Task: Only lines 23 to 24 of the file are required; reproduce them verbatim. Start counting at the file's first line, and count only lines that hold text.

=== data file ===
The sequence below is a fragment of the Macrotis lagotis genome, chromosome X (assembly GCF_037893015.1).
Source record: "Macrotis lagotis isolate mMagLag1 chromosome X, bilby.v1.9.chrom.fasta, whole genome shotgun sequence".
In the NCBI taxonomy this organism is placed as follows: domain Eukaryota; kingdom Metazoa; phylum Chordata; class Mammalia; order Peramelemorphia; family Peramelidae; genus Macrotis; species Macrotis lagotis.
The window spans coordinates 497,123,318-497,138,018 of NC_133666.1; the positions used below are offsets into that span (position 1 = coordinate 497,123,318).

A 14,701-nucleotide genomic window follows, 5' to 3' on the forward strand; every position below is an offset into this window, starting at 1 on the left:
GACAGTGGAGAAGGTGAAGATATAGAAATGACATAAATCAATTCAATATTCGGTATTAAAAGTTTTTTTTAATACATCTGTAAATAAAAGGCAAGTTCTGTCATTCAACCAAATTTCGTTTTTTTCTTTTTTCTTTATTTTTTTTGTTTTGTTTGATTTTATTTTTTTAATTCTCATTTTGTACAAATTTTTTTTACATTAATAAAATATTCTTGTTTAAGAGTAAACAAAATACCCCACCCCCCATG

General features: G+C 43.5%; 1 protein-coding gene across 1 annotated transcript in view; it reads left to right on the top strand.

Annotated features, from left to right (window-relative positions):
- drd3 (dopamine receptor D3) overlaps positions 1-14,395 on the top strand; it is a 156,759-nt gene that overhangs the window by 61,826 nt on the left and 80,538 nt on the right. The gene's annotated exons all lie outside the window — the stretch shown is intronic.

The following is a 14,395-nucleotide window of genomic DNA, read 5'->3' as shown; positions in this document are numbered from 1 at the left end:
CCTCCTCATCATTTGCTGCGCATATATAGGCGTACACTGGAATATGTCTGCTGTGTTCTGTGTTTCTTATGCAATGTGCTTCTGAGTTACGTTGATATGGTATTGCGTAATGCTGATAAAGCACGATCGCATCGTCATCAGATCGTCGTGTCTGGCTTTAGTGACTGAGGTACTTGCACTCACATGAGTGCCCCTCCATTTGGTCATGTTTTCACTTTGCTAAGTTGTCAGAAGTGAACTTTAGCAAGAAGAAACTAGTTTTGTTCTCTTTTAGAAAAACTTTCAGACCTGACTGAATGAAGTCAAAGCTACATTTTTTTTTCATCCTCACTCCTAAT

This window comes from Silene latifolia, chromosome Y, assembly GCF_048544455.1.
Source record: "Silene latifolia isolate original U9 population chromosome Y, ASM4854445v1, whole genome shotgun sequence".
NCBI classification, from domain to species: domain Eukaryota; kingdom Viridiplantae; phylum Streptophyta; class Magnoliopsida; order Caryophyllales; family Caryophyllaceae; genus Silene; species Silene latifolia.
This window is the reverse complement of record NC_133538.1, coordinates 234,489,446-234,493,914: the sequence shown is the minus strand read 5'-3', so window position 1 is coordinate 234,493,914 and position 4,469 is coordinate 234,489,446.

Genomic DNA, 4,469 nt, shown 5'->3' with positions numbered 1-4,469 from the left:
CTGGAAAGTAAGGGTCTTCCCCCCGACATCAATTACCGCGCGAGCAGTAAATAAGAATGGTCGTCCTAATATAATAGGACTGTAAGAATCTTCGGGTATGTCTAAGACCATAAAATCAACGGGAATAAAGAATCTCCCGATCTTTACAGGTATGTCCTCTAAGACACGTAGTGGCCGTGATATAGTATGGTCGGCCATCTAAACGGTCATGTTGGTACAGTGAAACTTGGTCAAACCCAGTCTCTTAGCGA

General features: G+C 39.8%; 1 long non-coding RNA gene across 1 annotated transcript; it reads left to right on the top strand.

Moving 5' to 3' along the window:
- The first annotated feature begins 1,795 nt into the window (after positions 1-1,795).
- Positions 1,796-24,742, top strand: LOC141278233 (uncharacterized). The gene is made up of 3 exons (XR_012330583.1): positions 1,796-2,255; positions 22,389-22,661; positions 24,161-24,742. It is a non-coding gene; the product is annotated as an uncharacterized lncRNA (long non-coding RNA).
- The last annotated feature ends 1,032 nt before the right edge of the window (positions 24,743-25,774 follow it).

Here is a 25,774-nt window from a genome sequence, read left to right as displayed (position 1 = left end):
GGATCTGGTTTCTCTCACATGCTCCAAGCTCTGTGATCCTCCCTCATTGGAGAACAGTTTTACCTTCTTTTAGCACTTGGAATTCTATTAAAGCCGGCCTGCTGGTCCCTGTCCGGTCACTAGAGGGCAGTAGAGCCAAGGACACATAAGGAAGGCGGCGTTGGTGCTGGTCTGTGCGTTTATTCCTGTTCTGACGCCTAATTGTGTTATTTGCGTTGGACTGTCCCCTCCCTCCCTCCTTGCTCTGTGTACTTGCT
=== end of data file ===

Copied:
Here is a 25,774-nt window from a genome sequence, read left to right as displayed (position 1 = left end):
GGATCTGGTTTCTCTCACATGCTCCAAGCTCTGTGATCCTCCCTCATTGGAGAACAGTTTTACCTTCTTTTAGCACTTGGAATTCTATTAAAGCCGGCCTGCTGGTCCCTGTCCGGTCACTAGAGGGCAGTAGAGCCAAGGACACATAAGGAAGGCGGCGTTGGTGCTGGTCTGTGCGTTTATTCCTGTTCTGACGCCTAATTGTGTTATTTGCGTTGGACTGTCCCCTCCCTCCCTCCTTGCTCTGTGTACTTGCT